During 2012 Year 4 teacher, Justin Martin investigated use of Web 2.0 with his students. Part of his creative AR presentation included a song. The video and words are posted here. Thanks Justin for permission to share.

Justin writes:
I wrote this song for a presentation I did as part of Action Research at my school. I was able to present in any style I wanted and so I re-wrote ‘Vincent’ by Don McLean. The COWS mentioned in the song stands for Computers On Wheels which we use at the school…not actual moo cows. Hope you enjoy.

Web 2.0

(to the tune of ‘Vincent’ by Don McLean)
Using IT right
 That’s what I set out to do
 Reading, thinking, playing too
 Learning as I go along.
 Talked with all my group
Worked out what I wanted to find,
Twitter, wordle, wikis, blogs
And other Web 2.0 tools!
Now I understand
What all these things do for me,
I know these will help my pedagogy.
The kids will learn and all is good.
They did not listen,
They did not know how!
Perhaps they’ll listen now.
Looked round at different blogs,
Found one I liked the look of:
www dot kidblog dot org
Messed around a bit.
Posted different things,
Not really knowing what to do
Mistakes there were quite a few
But I’m glad I persevered!
Now I understand
What all these things do for me,
I know these will help my pedagogy.
The kids will learn and all is good.
They did not listen,
They did not know how
I hope they’ll listen now!
Some problems that I faced:
Kids not knowing what to post,
So I let them go I gave them rope,
And really let them have a lot of fun!
COWS had minds of their own,
The internet was really slow,
Children could not get it at home,
And so I had to work with what I had!
Now they understand
Why they do these things for me
It helps with their pedagogy
They are learning and all is good.
They started listening
They are  listening still,
I hope they always will!
Thank you Gruen

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‘Defining and Developing Spirituality in Christian Schools’ – Mark Treadwell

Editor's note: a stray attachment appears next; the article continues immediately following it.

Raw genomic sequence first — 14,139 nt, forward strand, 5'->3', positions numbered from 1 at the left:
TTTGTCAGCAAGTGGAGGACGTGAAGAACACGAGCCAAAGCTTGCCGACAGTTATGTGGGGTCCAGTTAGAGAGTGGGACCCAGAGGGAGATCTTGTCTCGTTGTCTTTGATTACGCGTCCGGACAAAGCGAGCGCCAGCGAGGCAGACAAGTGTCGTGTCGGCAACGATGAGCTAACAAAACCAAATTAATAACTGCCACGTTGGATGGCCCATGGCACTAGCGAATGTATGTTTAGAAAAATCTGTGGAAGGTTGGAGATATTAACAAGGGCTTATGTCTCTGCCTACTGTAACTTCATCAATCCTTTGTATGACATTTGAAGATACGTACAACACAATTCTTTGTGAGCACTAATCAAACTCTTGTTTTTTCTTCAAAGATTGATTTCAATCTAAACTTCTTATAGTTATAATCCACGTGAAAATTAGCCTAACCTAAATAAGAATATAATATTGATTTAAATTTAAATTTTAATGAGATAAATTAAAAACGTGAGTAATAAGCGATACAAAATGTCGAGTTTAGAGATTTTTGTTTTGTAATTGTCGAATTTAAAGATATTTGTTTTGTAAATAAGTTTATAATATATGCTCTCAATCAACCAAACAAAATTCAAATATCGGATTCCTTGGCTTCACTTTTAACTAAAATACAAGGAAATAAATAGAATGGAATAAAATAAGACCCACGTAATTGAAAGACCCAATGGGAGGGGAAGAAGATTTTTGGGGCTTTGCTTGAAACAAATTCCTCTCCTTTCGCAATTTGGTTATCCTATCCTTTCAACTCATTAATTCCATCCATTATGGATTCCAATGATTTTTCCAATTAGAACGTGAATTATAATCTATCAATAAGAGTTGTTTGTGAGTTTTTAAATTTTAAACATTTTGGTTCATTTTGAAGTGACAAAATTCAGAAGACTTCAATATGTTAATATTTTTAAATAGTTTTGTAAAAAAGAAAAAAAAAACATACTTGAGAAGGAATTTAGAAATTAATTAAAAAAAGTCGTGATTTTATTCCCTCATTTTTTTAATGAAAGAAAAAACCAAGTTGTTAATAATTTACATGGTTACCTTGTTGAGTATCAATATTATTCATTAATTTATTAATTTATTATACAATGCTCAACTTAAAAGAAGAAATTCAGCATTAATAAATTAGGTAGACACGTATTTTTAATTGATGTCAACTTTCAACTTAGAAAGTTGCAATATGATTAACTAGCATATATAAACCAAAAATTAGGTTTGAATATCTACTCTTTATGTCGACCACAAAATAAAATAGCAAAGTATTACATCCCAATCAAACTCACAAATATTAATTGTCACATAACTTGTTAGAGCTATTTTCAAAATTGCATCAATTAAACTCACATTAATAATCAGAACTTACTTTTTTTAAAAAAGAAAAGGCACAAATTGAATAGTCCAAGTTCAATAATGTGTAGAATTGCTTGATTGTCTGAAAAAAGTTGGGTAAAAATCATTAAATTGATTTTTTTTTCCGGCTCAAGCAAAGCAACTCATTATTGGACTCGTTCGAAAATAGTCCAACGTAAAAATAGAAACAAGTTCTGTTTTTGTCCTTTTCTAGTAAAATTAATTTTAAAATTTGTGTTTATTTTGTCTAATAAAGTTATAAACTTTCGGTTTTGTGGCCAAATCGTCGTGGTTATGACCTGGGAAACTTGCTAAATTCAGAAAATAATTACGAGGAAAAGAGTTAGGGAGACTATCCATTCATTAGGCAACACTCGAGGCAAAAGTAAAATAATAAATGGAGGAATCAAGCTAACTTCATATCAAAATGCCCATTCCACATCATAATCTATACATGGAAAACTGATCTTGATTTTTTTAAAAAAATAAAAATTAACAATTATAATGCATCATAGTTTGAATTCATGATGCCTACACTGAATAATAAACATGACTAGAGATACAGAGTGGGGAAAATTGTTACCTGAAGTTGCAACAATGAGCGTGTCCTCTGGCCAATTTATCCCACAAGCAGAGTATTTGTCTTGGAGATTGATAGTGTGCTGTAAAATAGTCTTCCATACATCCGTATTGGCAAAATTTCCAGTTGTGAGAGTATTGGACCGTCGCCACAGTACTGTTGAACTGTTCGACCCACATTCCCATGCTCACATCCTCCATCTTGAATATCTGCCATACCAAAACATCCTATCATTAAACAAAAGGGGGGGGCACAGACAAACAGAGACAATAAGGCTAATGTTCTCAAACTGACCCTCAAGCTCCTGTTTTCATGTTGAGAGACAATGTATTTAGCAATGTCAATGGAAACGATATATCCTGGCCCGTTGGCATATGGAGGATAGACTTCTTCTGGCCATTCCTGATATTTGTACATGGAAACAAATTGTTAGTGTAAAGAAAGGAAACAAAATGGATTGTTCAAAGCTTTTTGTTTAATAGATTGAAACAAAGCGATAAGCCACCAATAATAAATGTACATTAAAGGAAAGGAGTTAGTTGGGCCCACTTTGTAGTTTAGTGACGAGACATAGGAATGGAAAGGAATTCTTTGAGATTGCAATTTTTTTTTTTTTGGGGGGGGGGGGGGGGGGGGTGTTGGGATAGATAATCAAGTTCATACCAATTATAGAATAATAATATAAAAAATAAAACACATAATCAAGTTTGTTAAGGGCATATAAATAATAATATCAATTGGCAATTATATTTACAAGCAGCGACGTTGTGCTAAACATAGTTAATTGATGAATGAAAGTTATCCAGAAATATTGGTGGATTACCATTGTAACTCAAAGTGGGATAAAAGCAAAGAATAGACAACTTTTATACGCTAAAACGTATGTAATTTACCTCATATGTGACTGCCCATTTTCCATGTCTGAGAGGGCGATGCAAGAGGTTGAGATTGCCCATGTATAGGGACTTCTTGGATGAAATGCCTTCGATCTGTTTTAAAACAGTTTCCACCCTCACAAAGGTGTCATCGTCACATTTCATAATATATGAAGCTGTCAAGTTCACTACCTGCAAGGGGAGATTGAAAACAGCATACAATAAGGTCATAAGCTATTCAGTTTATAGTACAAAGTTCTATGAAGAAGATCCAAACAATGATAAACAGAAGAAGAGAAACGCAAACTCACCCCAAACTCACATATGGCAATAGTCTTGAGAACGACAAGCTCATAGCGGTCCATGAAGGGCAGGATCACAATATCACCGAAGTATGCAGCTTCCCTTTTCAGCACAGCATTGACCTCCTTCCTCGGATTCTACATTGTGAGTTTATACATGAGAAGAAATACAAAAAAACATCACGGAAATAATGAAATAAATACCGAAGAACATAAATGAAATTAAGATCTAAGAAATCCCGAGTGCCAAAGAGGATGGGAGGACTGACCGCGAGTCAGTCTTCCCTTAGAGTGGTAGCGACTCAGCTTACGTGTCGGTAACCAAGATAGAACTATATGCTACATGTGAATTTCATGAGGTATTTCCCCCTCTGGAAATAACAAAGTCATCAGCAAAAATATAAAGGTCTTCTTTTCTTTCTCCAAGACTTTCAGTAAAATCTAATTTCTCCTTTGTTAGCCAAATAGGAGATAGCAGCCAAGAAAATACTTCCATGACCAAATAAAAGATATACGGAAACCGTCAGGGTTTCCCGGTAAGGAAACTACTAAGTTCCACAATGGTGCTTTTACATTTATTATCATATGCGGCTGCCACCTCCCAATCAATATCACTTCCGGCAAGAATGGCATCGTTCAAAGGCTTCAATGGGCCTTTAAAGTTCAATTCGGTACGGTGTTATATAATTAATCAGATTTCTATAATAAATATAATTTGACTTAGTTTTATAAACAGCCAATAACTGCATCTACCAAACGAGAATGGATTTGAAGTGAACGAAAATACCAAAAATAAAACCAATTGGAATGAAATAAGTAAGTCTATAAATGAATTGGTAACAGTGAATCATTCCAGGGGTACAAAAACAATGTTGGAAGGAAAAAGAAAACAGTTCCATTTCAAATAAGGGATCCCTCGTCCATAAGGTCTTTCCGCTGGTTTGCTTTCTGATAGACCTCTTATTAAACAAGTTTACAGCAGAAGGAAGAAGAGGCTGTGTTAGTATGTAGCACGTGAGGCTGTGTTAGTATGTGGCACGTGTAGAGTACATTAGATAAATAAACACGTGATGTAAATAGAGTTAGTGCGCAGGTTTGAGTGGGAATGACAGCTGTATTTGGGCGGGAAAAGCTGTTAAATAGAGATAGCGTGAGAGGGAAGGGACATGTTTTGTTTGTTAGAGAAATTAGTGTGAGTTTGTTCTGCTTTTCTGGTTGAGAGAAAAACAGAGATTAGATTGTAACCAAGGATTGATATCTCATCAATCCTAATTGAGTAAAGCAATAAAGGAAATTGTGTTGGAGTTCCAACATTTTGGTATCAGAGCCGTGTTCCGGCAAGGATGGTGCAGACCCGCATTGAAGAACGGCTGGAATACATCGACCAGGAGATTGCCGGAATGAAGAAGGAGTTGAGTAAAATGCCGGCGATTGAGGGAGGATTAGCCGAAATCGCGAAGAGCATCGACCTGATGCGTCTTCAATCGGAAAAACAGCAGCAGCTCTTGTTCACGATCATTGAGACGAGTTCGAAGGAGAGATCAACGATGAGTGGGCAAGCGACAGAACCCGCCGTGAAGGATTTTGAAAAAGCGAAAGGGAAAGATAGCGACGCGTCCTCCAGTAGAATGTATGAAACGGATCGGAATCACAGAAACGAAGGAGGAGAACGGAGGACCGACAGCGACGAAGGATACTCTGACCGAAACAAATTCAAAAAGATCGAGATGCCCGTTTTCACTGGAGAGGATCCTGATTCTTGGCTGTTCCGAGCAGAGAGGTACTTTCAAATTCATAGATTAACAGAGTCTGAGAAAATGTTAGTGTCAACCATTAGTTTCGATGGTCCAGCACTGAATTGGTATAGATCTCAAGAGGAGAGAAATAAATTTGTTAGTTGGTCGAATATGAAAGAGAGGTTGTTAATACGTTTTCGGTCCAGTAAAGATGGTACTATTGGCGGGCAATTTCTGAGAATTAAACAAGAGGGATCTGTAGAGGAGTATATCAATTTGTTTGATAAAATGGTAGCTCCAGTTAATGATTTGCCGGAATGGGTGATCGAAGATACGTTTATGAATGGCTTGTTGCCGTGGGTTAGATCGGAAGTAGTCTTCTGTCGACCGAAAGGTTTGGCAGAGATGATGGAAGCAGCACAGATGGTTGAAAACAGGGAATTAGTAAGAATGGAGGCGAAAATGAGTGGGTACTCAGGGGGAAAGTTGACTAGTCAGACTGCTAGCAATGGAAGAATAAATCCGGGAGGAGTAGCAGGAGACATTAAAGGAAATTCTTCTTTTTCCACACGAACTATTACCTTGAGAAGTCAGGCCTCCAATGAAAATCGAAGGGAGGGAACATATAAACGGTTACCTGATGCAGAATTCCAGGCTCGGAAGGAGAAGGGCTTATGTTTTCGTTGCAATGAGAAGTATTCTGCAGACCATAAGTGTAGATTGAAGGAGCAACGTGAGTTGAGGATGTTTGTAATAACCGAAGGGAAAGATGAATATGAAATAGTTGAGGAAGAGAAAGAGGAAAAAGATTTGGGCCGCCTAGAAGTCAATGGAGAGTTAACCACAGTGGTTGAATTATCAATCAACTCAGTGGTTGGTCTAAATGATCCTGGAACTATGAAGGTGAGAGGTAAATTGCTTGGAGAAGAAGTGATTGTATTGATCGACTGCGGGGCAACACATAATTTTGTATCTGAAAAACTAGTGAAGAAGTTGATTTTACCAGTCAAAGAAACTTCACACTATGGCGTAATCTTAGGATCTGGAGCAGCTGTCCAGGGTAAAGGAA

Circle - Phil's Provocations
At ACEL last week I listened to Mark Treadwell speak about conceptual learning. Today I received in my email inbox, eCSM, from Circle which included a link to Mark’s article that I’ve linked here. It is worth reading carefully and pondering on. What does developing a comprehensive program for embedding Christian values in learning and teaching mean for the development of our students’ character and their relationships with each other and our God.


Mark Treadwell writes:

‘…Schools that embed Christian values into their culture and promotion subsequently attract a clientele that desires such values. This provides the school with a warranty to espouse those values with clarity and purpose. The elements that contribute to the formation of a student’s character and principles should be developed in a planned and strategic manner and done so explicitly and with no apology. This requires a good understanding of how virtues can be developed, encouraged and outworked in a student’s life to a point where they become dispositions that are applied with passion…

Read on…


John Hattie interviews Pasi Sahlberg

Thank you to my colleague, Mark Vodell, Principal of Gilson College, for sending me a link to another video worth viewing and reflecting on. The blurb from the source introduces the participants and the context.

‘In Conversation with Pasi Sahlberg and John Hattie: two of the world’s leading education experts on how Australia can learn from others and improve its educational outcomes.

Pasi Sahlberg is Director General of the Centre for International Mobility and Cooperation (CIMO) in the Ministry of Education in Finland. He has worked as a teacher, teacher-educator, policy advisor and director, and for the World Bank and European Commission.

Professor John Hattie is director of the Melbourne Education Research Institute at the University of Melbourne’s Graduate School of Education. His influential 2008 book Visible Learning: A synthesis of over 800 Meta-Analyses Relating to Achievement is believed to be the world’s largest evidence-based study into the factors which improve student learning.’


While I believe we certainly can learn from the experiences of other countries, I also agree with perspectives taken from a number of presentations at this year’s Australian Council of Educational Leadership (ACEL) Conference held in Brisbane this week: We also have much we can learn from each other in Australia – across sectors, systems and schools. We all have knowledge and understanding of, and experience in the Australian education context and culture,

What is your opinion?